Complying with financial regulations is not an easy task, but it is one that is made much easier if you take control of your business-critical information.
In most cases, the quality and supporting infrastructure of an institution’s data is fundamental to achieving compliance and the Fundamental Review of the Trading Book (FRTB) is no different.
Take control of your business-critical data
FRTB, part of the Basel III rules aimed at significantly transforming the way banks manage their capital requirements and how they are structured and managed internally, necessitates a number of specific data challenges in terms of understanding the data, the volumes of data required, the quality of that data and most importantly, tracking the flow of the data. One example relating to understanding the data is the distinction of the boundary between banking and trading books. Transactional data needs to be strictly classified into one of these two categories, with robust governance to ensure compliance with the rule set making that distinction.
Watch out for data held in spreadsheets
Another concern is the real-time reporting requirement for intraday risk and the comparison between risk management and pricing models. In addition, the management of reference data in terms of client, book, instrument and market remains a challenge with respect to maintenance, especially as the volumes of data increase. As with BCBS 239 and other banking regulations, reliable golden sources of data that can be independently validated are crucial to achieving compliance.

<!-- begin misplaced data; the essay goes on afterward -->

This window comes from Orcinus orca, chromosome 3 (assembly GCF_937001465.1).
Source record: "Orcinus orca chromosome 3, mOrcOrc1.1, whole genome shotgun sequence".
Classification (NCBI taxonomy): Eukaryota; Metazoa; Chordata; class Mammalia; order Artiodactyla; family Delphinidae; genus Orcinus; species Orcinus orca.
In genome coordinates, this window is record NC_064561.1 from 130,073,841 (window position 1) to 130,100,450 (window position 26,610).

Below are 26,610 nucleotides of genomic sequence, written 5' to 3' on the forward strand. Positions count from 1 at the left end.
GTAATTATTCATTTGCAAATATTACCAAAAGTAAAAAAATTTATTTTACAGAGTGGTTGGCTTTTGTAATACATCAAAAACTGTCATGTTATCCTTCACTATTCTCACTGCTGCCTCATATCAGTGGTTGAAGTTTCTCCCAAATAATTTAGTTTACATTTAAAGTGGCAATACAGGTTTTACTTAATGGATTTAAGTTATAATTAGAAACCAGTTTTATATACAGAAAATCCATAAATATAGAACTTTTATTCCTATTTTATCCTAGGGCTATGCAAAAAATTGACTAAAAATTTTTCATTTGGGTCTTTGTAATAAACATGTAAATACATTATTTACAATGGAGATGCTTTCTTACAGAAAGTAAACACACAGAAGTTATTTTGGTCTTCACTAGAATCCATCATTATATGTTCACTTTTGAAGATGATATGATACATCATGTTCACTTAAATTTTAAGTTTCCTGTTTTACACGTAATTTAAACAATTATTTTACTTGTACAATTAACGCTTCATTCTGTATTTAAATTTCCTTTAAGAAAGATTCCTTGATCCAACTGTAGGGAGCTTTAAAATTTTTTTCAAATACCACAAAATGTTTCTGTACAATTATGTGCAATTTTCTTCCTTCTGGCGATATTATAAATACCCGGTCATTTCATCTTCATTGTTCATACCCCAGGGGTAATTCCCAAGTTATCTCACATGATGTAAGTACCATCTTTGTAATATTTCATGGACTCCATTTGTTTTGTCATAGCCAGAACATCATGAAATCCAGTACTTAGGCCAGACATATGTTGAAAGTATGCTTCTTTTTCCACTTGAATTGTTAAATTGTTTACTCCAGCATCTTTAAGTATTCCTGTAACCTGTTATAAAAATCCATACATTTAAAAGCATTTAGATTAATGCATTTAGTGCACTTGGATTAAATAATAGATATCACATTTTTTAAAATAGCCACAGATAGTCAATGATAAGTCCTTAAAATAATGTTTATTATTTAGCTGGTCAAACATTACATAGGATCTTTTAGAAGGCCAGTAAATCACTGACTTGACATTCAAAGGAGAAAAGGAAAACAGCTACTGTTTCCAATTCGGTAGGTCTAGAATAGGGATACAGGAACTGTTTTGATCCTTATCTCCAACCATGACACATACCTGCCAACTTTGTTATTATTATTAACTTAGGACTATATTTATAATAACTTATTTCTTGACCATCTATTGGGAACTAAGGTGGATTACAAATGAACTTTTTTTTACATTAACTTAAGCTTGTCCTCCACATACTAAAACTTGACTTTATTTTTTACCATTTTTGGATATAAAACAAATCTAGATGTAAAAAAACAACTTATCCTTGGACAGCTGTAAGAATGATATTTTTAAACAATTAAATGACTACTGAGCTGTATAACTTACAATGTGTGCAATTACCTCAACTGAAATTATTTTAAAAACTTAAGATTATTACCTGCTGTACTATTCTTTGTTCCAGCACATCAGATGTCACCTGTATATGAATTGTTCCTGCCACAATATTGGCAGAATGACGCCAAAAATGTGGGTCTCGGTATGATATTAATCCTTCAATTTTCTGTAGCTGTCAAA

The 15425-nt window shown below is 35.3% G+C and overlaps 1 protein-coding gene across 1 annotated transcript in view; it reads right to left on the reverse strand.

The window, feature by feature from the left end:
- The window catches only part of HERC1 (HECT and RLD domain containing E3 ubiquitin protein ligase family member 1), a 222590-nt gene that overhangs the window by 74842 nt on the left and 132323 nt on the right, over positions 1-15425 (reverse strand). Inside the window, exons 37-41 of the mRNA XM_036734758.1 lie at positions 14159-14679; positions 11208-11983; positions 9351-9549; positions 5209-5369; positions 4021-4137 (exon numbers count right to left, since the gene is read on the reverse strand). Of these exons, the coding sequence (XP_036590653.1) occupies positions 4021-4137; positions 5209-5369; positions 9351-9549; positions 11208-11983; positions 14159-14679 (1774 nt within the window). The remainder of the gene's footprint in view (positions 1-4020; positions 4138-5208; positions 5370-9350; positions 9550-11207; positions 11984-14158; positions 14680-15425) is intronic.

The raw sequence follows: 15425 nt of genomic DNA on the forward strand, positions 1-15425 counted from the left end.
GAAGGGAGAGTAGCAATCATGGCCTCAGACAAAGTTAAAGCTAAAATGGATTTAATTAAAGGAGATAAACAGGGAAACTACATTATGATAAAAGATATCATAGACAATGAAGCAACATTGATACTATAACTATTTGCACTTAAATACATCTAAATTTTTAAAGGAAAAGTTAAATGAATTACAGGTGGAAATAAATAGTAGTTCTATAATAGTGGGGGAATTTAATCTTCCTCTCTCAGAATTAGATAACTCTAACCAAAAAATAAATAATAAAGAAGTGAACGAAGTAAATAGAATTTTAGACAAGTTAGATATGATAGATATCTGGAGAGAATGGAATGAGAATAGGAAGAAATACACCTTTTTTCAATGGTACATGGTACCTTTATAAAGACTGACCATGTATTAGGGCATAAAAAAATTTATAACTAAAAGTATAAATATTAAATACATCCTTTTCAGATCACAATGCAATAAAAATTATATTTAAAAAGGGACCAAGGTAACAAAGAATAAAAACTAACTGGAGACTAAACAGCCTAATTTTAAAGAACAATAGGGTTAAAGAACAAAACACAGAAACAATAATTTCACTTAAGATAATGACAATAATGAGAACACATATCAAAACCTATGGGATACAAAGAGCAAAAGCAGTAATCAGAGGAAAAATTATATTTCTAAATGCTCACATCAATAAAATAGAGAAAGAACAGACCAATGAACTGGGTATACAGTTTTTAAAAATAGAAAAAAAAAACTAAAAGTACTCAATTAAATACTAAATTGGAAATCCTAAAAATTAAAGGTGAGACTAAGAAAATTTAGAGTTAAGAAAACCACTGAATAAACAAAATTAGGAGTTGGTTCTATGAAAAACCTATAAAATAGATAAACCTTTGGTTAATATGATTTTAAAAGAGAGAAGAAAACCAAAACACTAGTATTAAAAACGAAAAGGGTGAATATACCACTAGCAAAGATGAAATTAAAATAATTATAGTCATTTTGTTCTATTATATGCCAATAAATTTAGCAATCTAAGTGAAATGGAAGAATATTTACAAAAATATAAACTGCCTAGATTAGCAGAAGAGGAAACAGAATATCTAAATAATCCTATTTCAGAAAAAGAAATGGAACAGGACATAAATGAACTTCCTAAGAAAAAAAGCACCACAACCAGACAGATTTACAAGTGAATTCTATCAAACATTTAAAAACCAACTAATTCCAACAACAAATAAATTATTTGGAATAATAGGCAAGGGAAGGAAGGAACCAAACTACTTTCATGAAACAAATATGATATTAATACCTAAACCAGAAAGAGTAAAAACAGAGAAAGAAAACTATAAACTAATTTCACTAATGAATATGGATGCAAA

Spreadsheets are often used to collect front office prices/marks – and this is where problems may arise. Data is typically passed to internal pricing services where risk factors are generated. These marks are then passed to the enterprise data repository where additional validation is applied and the EOC, or golden copy, is compiled and published to downstream applications for their close of business processing and reporting. Under the FRTB regulations, organisations will need to demonstrate lineage between the trader marks, the risk factors generated, and real price observations seen in the marketplace, so the accuracy of trader marks (which may originate in spreadsheets) and an ability to demonstrate alignment, is essential.
So how best to achieve this?
At the root of this ultimately very sensitive data, are the spreadsheets that the front office uses to collate and publish their view of the products they trade. Of course, there are checks and balances both in the pricing service and the enterprise data repository, but the marks also need to prove they are representative of the prices in the market (which could be very illiquid). The fundamental accuracy of the marks and the maintenance of the lineage of those marks is therefore of paramount importance.